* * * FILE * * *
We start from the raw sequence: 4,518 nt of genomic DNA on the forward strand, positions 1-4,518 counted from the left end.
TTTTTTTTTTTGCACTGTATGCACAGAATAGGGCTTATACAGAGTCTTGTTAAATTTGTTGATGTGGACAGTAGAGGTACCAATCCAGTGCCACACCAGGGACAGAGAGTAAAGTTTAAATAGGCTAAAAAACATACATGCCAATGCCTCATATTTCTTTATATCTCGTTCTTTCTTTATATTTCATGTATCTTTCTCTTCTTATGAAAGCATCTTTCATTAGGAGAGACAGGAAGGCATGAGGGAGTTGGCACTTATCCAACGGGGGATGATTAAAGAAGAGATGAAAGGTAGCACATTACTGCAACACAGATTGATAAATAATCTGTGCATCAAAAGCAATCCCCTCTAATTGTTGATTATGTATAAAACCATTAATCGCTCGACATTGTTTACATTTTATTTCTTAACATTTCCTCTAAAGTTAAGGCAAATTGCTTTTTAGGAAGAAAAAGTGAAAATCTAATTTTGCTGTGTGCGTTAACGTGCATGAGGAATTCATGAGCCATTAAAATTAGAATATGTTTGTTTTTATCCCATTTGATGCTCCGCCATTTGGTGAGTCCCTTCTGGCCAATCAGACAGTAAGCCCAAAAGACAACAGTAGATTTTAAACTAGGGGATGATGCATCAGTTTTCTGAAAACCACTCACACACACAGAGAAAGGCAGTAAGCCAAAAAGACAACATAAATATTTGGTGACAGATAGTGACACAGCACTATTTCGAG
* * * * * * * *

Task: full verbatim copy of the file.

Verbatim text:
We start from the raw sequence: 4,518 nt of genomic DNA on the forward strand, positions 1-4,518 counted from the left end.
TTTTTTTTTTTGCACTGTATGCACAGAATAGGGCTTATACAGAGTCTTGTTAAATTTGTTGATGTGGACAGTAGAGGTACCAATCCAGTGCCACACCAGGGACAGAGAGTAAAGTTTAAATAGGCTAAAAAACATACATGCCAATGCCTCATATTTCTTTATATCTCGTTCTTTCTTTATATTTCATGTATCTTTCTCTTCTTATGAAAGCATCTTTCATTAGGAGAGACAGGAAGGCATGAGGGAGTTGGCACTTATCCAACGGGGGATGATTAAAGAAGAGATGAAAGGTAGCACATTACTGCAACACAGATTGATAAATAATCTGTGCATCAAAAGCAATCCCCTCTAATTGTTGATTATGTATAAAACCATTAATCGCTCGACATTGTTTACATTTTATTTCTTAACATTTCCTCTAAAGTTAAGGCAAATTGCTTTTTAGGAAGAAAAAGTGAAAATCTAATTTTGCTGTGTGCGTTAACGTGCATGAGGAATTCATGAGCCATTAAAATTAGAATATGTTTGTTTTTATCCCATTTGATGCTCCGCCATTTGGTGAGTCCCTTCTGGCCAATCAGACAGTAAGCCCAAAAGACAACAGTAGATTTTAAACTAGGGGATGATGCATCAGTTTTCTGAAAACCACTCACACACACAGAGAAAGGCAGTAAGCCAAAAAGACAACATAAATATTTGGTGACAGATAGTGACACAGCACTATTTCGAG